A democratic, inclusive and nurturing space where children can decide how they spend their time, while learning to build and maintain a community.
The Garden is part of a rapidly growing movement for small, independent groups who take inspiration from a variety of educational and other philosophies or movements, as well as current evidence in educational theory, to build unique spaces for children. At the centre of our vision are emotional wellbeing, our social culture, a learner-led approach and the physical environment.
Central to our ethos is the emotional wellbeing of each child. We believe that an emotionally safe and nurturing environment is the fundamental on which children can discover who they are a lead a fulfilling life. The keystone of this is our unconditional, or non-judgmental, approach; without punishment or reward. We also draw on mindfulness and actively encourage the enrichment of our emotional vocabulary.
The next layer of our philosophy is the social element. We believe that if children are furnished with an ability to make decisions and solve problems collaboratively and co-operatively then their skills will always be in demand. The most important tool employed by The Garden in this area is the democratic meeting. These are held at least daily, sometimes more and during which we make agreements (rules), make plans and decisions (for example how we spend our budget) and resolve conflict. We draw on the principles of Non-Violent Communication (NVC) and restorative justice in our approach to conflict.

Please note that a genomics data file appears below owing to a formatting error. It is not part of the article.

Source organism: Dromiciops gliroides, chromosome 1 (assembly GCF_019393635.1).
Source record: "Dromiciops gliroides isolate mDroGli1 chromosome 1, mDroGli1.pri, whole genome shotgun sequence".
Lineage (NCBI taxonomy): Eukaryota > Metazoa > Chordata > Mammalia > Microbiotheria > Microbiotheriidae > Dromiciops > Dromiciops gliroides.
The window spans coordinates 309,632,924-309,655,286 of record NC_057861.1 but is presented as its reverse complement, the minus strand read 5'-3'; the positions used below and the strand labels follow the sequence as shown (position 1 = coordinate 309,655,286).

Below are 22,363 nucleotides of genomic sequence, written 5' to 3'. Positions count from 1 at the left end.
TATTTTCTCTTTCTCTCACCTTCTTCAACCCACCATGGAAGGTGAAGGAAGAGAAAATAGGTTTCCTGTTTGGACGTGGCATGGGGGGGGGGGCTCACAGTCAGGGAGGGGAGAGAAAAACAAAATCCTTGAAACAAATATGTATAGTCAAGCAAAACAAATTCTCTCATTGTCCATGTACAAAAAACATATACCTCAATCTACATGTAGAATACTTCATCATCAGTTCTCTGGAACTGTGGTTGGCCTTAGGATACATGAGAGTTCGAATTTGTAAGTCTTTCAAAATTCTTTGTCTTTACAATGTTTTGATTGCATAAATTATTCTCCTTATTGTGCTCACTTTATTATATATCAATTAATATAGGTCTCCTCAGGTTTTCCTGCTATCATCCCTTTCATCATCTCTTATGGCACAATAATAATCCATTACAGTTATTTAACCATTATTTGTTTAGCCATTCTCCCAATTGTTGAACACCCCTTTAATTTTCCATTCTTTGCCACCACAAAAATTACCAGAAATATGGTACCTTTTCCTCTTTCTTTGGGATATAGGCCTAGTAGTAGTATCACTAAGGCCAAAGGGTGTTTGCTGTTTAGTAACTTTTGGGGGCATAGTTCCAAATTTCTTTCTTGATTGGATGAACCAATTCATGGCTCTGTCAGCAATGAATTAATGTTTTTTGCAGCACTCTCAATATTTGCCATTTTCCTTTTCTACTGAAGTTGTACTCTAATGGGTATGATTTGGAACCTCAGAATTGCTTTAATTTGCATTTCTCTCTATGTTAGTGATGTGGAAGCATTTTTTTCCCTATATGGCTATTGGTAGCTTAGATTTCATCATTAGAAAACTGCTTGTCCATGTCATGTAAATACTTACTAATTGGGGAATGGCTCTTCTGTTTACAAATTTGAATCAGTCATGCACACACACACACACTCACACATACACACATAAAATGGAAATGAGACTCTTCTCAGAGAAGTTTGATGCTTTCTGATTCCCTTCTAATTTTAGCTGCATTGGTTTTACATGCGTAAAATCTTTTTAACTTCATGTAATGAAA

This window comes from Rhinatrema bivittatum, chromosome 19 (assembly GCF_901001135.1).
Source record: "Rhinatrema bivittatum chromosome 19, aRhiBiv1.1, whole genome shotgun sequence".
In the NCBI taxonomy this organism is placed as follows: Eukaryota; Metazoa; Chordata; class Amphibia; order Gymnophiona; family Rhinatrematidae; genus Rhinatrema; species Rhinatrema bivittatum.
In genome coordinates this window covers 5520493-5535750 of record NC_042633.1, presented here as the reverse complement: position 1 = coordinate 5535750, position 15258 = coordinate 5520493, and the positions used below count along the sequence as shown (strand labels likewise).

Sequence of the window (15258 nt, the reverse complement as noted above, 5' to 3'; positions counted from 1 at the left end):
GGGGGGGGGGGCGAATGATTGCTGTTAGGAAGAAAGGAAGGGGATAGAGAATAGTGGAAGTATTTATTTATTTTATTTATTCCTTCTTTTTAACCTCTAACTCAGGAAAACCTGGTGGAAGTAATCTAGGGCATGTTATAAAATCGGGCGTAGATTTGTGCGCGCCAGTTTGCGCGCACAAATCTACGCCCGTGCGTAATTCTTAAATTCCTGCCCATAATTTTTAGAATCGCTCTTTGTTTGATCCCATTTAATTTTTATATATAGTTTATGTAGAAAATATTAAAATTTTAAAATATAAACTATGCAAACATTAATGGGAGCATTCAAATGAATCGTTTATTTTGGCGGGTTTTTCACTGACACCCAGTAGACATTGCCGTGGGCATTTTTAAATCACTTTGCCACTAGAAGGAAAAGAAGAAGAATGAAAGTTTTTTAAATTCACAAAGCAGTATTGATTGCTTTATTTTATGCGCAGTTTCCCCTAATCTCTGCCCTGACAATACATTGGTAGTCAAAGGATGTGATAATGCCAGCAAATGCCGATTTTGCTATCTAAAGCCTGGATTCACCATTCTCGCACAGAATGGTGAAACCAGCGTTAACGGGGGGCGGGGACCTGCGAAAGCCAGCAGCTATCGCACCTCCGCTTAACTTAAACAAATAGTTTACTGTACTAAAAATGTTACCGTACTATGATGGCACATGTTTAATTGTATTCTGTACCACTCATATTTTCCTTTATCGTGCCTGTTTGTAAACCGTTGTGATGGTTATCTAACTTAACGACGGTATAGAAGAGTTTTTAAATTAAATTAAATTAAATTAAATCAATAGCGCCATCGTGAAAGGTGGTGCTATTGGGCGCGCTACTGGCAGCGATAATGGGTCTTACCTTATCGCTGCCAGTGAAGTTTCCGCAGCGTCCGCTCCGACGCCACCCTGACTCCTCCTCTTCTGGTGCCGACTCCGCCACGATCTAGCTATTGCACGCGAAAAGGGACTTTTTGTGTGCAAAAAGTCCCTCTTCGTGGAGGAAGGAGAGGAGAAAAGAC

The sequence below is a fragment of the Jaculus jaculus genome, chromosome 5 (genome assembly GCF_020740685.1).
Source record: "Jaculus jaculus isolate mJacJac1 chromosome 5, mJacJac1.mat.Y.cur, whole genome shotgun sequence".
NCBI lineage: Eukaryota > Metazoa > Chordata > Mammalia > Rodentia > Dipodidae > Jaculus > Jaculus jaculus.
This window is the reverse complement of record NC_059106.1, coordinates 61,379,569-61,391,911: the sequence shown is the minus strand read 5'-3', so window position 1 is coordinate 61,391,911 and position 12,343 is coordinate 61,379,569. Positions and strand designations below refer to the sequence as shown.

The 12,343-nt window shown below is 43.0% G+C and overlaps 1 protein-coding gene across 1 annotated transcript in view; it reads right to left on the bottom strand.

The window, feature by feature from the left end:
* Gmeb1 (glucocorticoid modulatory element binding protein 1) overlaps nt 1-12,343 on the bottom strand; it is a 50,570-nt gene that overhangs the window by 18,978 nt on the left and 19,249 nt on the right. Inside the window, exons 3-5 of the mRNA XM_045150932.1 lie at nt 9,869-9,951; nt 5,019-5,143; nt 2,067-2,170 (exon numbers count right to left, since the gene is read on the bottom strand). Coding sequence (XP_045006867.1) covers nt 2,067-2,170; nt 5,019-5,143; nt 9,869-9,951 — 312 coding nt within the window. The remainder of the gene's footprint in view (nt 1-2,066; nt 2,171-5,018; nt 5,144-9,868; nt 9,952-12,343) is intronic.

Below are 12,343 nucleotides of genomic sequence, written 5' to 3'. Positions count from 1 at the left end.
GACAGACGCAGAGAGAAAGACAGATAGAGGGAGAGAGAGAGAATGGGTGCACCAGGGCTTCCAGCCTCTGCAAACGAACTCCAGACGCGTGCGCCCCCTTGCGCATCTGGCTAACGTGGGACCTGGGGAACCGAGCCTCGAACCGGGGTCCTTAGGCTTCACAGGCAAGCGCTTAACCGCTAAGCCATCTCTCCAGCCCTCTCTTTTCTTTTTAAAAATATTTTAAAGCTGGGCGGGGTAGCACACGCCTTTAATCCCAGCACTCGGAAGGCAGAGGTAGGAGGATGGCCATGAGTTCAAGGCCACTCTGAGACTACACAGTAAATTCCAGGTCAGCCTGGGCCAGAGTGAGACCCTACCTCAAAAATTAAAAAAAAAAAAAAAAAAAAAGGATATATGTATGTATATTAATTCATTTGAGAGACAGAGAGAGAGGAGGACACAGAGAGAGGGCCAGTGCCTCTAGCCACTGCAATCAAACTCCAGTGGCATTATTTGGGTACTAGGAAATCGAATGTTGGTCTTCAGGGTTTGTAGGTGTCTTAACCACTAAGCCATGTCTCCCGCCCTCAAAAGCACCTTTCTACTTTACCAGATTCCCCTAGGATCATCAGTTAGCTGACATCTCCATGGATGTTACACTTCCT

The third level is our learner-led approach, in which we draw on project-based learning, permaculture design and the maker movement to allow children to be auto-didactic, adaptable and resilient learners. Children are generally free to decide how they spend their time at The Garden, with adults there to provide resources and guidance when required or requested. We champion daydreaming, reflection and tinkering, to preserve intrinsic motivation, curiosity and foment a lifelong love of learning. Children spend a short time each session participating in our journalling game, in which they reflect on and document the activities of the previous session and planning their current session, in whichever form works best for them (e.g. drawing, writing, photos, scrapbooking etc).
The final component of our vision is the importance of the physical environment. As Forest School leaders, we know that children (and people in general) benefit, both physically and psychologically, from spending more time outside. The educational philosophy Reggio Emilia goes further, telling us that the environment is the third teacher. The Garden is set in a beautiful, natural environment, with a secure acre of woodland, meadow and ponds, rich in inspiration and possibility. Natural environments provide opportunities for children to take risks in a relatively safe way, developing their physical abilities, as well as their judgement.
Play is the highest form of human expression
Community is central to wellbeing
Autonomy is key to fulfilment
Connection to nature is essential